Again, many thanks. May Gott always favor you.

    • Eva,
      Wonderful that you have found the blog to be useful.
      1. There are many different types of salt. Those in the market are only a few. Each has its own qualities. Rock salt is the best in general to be using. Sea salt is hot in quality and should not be used on a daily basis. Rock salt is less hot of the salts because it is mined and has more prithvi and has dried out while sea salt has much more jala in it so it is hottest. Salt in general is very very hot. It is water and fire elements and therefore unstable in its formation which is why too uch or too little causes problems so easily.
      2. I would not advise pasta. In general it is a difficult way to digest grains as it is not cooked well but in water. This I can explain with the example with cookie dough raw verses a cookie that is cooked. The dough is very hard to digest. Pasta is also gummy and gooey like this. There are pastas on the market that are easier to digest like rice pasta, etc… But still the metod of cooking does the same.
      3. Oil. Long subject. Don’t believe the hype with what the western world is coming out with in all the raw ideas. Adding an uncooked substance and cooked together is still and always will be incorrect combining and causes disturbance with digestion. Best off to cooked it all together. You would be surprised with what ancient times had access to. We have all sorts ideas (false ones) that ancient times they had little knowledge and little technology. it is actually the opposite and only our egos (cultural educations about past) and lack of knowledge about it is really the lack. 1. They purified mercury just 5000 years ago to be a medicinal drug to the human body. And more. Think about it, today we think heavy metals are toxic to our systems. We are so so so far off the mark it is crazy. Very disconnected from knowledge and nature….. or in other words, god. We are lacking today, not back then.
      Okay, so on oil, basically, just cook it. Don’t pour raw oil on cooked food. Cold pressed oils are the reason for the oil going rancid since it is impossible to take the water (moisture) out of the oil without cooking it, hence it goes bad. Cooked oils last for a very long long time and are used for storage of medicines and other things.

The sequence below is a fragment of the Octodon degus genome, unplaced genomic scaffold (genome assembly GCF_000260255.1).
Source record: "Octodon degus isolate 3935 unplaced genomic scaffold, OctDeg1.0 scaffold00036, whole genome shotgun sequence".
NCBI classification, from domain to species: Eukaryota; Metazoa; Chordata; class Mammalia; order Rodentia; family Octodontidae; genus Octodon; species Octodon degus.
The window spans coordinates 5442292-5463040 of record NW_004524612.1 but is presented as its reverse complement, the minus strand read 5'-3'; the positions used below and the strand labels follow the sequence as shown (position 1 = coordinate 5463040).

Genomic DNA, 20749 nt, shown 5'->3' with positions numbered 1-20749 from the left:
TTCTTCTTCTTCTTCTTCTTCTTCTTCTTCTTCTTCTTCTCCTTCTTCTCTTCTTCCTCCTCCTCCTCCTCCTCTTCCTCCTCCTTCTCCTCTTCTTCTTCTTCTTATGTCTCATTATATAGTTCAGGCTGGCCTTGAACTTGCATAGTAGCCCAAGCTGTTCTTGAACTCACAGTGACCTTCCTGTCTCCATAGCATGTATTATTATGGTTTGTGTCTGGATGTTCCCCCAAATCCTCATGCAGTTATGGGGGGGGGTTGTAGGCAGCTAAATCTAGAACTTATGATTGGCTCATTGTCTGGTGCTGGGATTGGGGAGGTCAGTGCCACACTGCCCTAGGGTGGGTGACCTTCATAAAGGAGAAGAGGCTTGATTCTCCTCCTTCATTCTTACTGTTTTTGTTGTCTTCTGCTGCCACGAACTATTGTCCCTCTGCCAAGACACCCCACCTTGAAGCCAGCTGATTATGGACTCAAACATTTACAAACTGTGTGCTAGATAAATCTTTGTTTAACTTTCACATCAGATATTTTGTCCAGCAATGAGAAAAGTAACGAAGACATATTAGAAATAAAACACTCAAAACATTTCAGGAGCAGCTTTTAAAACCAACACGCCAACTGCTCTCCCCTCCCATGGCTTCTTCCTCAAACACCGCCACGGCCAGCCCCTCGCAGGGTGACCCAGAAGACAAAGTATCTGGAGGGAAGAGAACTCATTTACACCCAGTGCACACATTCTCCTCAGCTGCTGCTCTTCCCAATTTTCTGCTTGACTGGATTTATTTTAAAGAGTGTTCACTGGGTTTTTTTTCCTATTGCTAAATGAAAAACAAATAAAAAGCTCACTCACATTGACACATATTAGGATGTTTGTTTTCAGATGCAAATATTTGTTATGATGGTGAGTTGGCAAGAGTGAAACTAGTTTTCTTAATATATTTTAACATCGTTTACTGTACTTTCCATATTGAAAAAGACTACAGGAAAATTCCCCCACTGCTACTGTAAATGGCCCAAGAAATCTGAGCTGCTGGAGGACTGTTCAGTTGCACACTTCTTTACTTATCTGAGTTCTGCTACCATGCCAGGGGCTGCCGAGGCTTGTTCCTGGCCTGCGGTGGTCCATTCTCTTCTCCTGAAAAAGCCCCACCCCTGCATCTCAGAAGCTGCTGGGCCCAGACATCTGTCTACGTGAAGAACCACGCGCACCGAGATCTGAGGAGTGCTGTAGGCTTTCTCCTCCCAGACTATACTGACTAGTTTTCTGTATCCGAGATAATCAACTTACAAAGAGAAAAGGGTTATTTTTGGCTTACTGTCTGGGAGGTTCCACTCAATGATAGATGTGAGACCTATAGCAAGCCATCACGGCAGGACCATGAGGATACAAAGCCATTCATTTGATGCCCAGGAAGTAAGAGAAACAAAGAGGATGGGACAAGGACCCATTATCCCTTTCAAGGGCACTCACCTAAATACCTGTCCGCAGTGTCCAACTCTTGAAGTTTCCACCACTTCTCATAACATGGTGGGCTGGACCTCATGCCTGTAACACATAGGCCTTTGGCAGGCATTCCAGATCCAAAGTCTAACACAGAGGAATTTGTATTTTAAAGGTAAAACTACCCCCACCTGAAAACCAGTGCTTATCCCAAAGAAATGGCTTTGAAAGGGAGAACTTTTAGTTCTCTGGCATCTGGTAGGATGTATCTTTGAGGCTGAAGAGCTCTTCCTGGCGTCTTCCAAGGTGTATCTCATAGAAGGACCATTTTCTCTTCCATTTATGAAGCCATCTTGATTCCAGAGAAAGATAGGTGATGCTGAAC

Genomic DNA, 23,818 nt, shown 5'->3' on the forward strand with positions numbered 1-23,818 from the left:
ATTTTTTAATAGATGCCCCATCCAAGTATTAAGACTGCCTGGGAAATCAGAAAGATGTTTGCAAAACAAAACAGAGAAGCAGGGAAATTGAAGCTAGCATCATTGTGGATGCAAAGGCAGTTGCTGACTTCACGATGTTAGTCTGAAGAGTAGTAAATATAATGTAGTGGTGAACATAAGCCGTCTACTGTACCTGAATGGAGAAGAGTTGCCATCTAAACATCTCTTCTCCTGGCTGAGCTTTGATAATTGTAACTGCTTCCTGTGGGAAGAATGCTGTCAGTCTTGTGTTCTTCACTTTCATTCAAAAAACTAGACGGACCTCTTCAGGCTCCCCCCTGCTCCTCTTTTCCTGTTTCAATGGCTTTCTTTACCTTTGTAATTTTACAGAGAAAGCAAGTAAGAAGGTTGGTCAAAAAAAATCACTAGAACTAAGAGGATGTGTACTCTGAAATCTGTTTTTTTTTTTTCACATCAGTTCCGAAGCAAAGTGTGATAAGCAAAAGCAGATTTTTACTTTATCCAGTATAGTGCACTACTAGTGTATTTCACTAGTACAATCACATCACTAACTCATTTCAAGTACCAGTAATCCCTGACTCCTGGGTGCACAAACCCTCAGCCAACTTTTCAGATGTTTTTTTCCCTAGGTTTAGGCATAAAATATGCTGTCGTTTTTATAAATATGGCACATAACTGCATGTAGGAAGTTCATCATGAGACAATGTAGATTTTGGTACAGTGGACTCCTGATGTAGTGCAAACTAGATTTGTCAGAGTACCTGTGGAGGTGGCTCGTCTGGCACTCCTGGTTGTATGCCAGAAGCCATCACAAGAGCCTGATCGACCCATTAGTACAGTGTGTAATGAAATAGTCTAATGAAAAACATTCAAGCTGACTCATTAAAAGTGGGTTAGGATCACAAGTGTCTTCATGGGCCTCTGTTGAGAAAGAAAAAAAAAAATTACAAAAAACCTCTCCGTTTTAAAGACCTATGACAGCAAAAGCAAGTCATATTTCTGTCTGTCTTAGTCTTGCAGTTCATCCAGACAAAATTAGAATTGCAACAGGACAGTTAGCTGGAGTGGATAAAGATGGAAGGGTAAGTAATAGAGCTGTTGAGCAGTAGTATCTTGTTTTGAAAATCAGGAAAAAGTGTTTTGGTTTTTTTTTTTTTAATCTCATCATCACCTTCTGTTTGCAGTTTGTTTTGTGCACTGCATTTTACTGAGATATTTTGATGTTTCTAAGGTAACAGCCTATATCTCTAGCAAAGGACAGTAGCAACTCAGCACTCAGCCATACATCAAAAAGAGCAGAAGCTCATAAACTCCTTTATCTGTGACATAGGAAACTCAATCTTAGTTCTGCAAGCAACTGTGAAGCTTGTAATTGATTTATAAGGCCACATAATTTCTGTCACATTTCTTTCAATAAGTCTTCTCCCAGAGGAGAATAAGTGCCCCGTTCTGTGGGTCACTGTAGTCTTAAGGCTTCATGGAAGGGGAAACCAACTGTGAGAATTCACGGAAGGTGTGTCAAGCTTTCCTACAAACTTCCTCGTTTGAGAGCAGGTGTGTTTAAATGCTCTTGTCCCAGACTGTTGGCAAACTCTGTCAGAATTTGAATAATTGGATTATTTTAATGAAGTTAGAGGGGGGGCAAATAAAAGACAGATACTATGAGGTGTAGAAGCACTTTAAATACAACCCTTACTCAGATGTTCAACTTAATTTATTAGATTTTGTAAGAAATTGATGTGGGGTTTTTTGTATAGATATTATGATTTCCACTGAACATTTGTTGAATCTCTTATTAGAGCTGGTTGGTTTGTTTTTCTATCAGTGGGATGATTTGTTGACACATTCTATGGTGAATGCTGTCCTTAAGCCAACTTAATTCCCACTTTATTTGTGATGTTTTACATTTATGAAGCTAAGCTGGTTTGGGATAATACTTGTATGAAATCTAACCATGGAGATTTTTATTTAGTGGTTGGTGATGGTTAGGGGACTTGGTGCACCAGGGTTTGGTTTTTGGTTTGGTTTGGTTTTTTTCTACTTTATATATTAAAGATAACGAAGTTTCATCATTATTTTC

All oils are used for specific reasons. Using ghee is just one of the most beneficial oils. For its qualities in many perspectives. Satvic as just one. Sunflower is fine to use. Olive I do not advise on a continual basis. Best is to use whatever oil is harvested in your local and stay away from oils that are not in your environment. This goes for all foods and medicines as well.
      Watch how heavy the oatmeal is that you are making for the kids and aslo learn the seasons and how to balance them as their food needs to be based upon that. oatmeal like that is not healthy all year around. Nothing is.

      Gott bless you to. Hope this has helped.

      Research the different qualities of different different oils. Same with salts. Learn. Don’t just follow a chore list of what is good or bad. Ignorance is destroyed with knowledge. A list of things to follow and not follow is ignorance. It creates more darkness as without deeper knowledge of why whatever is being followed, it will fail.

      Be well. Blessings.

  2. Even though I’ve read only two articles, you have really captured my interest in reading more. About your statement: